How Websites Get Hacked and How to Protect Yourself

Modern websites generally rely on software like a content management system (CMS) like MODX, WordPress, Joomla! and Drupal; or, other software like eCommerce tools, Forums, Galleries and similar. CMSs and other software add significant control and many valuable tools for managing your website, users and content.

With any software, there are potential vulnerabilities contained in the code. You may be accustomed to Microsoft and Apple releasing updates to their operating systems regularly. Many of these releases include essential security updates.

Regular Software Releases

Website and CMS software publishers release new versions that include security fixes to help protect site owners from someone exploiting vulnerabilities. When someone discovers or reports a vulnerability, responsible publishers work to fix the bug and publish a new release, depending on the nature and severity of the issue.

MODX's Stellar Track Record

MODX has experienced fewer severe vulnerabilities that resulted in exploitation of websites. In MODX's history, there have been only three major, widespread site hack events. In 2014 there were two; one for Revoution versions below 2.2.15 and another was for sites with AjaxSearch on MODX Evolution 1.0.13 and below.  In July of 2018, there was an unusual widespread attack of sites running 2.6.4 and below and sites with certain Extras installed. Although the recent attack affected many MODX users, it was the first such type of event in the 14 years since we first published MODX.

Comparatively speaking, site owners who run other website software such as WordPress, Joomla! and Drupal have faced many more frequent and damaging exploitation events. To learn more about recent statistics of compromised sites, this report from Sucuri shows the percentage of compromised sites by platform.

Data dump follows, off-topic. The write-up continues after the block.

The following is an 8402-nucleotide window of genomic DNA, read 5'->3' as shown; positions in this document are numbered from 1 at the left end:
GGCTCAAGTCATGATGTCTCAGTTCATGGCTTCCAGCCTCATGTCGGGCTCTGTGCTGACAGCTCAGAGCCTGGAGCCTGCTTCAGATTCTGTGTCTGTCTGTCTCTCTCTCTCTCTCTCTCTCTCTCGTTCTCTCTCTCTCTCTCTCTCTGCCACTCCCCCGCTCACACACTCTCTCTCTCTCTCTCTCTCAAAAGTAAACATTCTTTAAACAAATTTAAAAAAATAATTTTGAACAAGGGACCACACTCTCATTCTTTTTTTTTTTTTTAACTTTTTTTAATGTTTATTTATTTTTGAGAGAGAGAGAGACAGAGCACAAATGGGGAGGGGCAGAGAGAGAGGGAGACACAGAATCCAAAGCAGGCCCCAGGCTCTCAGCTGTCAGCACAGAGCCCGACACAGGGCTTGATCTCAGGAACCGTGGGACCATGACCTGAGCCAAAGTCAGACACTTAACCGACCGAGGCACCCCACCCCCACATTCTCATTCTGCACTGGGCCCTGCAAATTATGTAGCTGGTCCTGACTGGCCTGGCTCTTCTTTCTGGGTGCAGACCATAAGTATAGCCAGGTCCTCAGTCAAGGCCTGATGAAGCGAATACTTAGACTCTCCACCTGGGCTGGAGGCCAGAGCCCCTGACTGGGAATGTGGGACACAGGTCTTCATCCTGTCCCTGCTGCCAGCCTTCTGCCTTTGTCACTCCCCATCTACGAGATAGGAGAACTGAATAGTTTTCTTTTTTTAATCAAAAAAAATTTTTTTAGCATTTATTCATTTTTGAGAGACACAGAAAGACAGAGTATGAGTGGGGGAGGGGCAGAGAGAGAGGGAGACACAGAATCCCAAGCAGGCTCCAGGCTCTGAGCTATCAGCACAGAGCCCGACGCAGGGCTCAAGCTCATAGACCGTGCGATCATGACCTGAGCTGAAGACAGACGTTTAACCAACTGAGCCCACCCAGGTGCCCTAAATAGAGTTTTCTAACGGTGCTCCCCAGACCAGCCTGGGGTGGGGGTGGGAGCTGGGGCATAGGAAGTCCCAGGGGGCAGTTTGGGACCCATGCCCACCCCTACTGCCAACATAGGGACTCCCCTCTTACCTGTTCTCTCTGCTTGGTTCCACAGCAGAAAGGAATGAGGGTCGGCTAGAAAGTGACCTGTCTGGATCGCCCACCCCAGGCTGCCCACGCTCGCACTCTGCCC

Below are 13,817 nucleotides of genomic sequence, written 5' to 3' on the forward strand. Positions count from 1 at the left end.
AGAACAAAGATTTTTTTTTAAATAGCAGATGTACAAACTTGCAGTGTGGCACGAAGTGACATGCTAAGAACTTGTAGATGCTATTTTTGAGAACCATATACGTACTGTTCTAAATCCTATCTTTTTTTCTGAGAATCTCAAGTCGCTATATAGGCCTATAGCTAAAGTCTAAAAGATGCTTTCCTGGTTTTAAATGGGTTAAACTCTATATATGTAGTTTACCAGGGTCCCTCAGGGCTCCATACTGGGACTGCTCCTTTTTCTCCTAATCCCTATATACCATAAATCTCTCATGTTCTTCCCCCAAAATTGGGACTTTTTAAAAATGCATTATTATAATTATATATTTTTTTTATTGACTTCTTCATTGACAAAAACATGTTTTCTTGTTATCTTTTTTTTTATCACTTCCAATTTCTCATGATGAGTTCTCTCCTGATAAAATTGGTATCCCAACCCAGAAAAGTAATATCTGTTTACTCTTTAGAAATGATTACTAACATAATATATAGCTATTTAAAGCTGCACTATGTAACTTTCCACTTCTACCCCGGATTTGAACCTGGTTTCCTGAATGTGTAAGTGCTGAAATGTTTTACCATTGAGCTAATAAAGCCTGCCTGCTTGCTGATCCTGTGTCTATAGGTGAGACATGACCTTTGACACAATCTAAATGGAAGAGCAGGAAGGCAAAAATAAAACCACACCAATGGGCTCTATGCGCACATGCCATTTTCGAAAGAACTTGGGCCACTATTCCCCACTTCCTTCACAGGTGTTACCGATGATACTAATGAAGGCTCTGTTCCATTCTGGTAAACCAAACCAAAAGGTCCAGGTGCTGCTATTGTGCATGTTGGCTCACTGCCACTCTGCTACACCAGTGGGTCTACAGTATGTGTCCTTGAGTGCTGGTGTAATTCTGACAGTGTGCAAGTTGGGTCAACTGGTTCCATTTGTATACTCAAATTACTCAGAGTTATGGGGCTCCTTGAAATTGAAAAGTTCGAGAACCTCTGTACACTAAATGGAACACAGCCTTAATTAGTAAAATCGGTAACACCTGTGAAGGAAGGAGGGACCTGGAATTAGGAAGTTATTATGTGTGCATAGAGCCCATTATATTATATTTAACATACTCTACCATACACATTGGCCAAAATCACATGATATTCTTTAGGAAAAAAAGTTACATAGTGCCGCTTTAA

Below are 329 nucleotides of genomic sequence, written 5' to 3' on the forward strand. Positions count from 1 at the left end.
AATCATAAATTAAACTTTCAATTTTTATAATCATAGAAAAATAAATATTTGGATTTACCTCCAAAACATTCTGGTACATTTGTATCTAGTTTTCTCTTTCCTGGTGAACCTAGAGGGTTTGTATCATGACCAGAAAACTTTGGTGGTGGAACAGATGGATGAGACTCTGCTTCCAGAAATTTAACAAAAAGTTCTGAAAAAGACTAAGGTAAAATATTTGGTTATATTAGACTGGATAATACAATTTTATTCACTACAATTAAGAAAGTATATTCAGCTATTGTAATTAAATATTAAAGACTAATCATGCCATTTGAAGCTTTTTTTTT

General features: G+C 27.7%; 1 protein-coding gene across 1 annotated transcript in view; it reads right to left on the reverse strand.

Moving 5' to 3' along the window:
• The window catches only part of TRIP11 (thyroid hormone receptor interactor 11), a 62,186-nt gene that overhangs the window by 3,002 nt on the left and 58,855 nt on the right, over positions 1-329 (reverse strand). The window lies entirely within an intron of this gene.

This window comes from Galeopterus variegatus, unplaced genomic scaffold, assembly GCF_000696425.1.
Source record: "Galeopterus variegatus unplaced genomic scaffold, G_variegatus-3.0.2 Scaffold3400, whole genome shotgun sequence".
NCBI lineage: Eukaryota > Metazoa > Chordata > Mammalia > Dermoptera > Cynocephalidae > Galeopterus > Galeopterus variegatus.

Why Was My Site Chosen?

Many site owners and web designers believe that website hacks are targeted attacks. This is not true. Automated attacks account for nearly all hacked websites.

It's Automated and Broad

These automated attacks are scripts (little programs), often hosted on other hacked sites, that connect to many websites to see if any have a known exploit. In many cases, these hacker scripts will have a series of scripts that will look for multiple known vulnerabilities from a long list of popular website software such as WordPress, Joomla!, Drupal, VBulletin, SimpleMachines Forum, etc. The malicious scripts rarely care what software you have installed on your website. If one of the scripts is successful, that's all it takes.

An Analogy

Picture a thief showing up at a huge car park at a shopping center. They might check hundreds of cars to see if one is unlocked. If one is unlocked, they can get in. The thief didn't come to the car park looking for Del Khan's Prius. The thief was looking for one or more open cars. The scripts described above do just that, check hundreds of sites to see which one is open and can be accessed.

In very few instances sites are specifically targeted by hackers. Usually, when a hacker focuses on a website, it is because the site could have high-value information, allow access to high-value information, or would be a valuable target for ransom or to purposefully damage the organization's reputation. Again, this is very rare.

Keeping Your Site Safe

Keeping your website safe from compromise or protected in the event of a hack, is similar to the protections you should have for any computer in your home or office.

1. Keep your software and any related software abreast of the latest releases
2. Take regular backups of your entire website and the database(s) and store them away from the website.
3. Use individual accounts with strong, unique passwords for each person with access to your hosting, website and website software.
4. Do not store critically essential data in the public web directory, or any subdirectory, of your site or hosting like passwords or personal information.

Regular Software Updates